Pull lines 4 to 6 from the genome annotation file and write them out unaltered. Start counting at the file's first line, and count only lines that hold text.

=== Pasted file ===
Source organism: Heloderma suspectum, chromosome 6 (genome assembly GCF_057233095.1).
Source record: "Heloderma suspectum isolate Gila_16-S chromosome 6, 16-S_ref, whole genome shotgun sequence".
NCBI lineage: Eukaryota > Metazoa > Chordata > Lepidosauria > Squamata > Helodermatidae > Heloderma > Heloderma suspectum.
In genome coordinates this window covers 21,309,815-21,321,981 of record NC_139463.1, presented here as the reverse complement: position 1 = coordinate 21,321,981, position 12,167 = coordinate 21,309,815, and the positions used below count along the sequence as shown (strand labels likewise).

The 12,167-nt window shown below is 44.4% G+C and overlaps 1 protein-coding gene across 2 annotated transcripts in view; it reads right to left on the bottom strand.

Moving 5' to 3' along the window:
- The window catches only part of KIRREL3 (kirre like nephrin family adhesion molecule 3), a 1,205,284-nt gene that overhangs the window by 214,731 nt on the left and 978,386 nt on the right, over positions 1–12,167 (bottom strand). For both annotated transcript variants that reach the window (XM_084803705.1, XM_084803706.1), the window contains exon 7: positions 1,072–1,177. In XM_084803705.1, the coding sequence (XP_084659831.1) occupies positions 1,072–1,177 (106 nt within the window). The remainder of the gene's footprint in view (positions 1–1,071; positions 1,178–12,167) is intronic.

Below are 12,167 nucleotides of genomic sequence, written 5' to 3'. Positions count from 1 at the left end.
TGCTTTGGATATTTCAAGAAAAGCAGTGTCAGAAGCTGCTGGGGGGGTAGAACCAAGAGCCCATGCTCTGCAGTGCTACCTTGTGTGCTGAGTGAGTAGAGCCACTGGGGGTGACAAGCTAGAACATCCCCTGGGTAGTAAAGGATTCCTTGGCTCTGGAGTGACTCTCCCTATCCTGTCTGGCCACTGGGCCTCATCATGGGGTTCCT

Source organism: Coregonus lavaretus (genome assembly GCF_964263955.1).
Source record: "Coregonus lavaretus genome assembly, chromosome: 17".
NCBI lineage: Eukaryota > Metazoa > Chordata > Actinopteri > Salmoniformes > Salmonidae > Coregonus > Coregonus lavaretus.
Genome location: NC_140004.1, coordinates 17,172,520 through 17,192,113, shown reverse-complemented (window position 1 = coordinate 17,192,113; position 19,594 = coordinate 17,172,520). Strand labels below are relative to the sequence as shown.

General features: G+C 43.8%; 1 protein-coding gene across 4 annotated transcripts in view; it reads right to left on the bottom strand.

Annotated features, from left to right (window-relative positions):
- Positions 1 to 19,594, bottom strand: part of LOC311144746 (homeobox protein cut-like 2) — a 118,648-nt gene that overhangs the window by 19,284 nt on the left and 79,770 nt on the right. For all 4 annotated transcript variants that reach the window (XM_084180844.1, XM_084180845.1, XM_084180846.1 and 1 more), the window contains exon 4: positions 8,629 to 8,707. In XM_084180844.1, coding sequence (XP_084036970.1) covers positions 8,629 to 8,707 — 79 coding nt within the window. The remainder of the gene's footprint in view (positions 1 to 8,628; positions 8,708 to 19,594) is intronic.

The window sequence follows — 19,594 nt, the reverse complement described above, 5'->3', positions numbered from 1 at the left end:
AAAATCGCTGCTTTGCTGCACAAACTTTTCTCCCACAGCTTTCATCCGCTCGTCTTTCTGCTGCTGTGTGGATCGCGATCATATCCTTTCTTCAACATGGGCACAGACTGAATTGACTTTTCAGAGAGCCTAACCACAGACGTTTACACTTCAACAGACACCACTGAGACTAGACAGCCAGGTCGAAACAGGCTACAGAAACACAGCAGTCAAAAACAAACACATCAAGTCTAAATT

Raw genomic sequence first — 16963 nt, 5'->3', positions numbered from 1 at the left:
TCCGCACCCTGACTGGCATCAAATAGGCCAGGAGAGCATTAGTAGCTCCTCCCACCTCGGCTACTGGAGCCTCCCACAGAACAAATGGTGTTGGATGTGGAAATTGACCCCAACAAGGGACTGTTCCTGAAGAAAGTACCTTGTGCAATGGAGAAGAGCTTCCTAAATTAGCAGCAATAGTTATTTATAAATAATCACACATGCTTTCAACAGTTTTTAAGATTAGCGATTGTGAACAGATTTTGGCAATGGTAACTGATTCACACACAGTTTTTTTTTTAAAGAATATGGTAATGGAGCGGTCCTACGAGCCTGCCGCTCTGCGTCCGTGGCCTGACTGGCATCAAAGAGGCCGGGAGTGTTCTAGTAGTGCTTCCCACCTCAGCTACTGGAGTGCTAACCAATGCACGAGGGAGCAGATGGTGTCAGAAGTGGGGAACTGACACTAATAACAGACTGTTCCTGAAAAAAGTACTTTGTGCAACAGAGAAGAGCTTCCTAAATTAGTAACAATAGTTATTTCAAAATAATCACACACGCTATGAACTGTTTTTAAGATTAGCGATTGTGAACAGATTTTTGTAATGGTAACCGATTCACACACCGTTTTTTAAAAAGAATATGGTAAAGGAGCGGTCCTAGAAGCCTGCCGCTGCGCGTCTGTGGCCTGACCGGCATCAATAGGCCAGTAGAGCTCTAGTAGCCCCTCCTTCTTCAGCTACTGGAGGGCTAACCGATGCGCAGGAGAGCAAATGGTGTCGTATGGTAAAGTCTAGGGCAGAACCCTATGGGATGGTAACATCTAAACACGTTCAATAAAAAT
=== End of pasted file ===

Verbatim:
In genome coordinates this window covers 21,309,815-21,321,981 of record NC_139463.1, presented here as the reverse complement: position 1 = coordinate 21,321,981, position 12,167 = coordinate 21,309,815, and the positions used below count along the sequence as shown (strand labels likewise).

The 12,167-nt window shown below is 44.4% G+C and overlaps 1 protein-coding gene across 2 annotated transcripts in view; it reads right to left on the bottom strand.

Moving 5' to 3' along the window: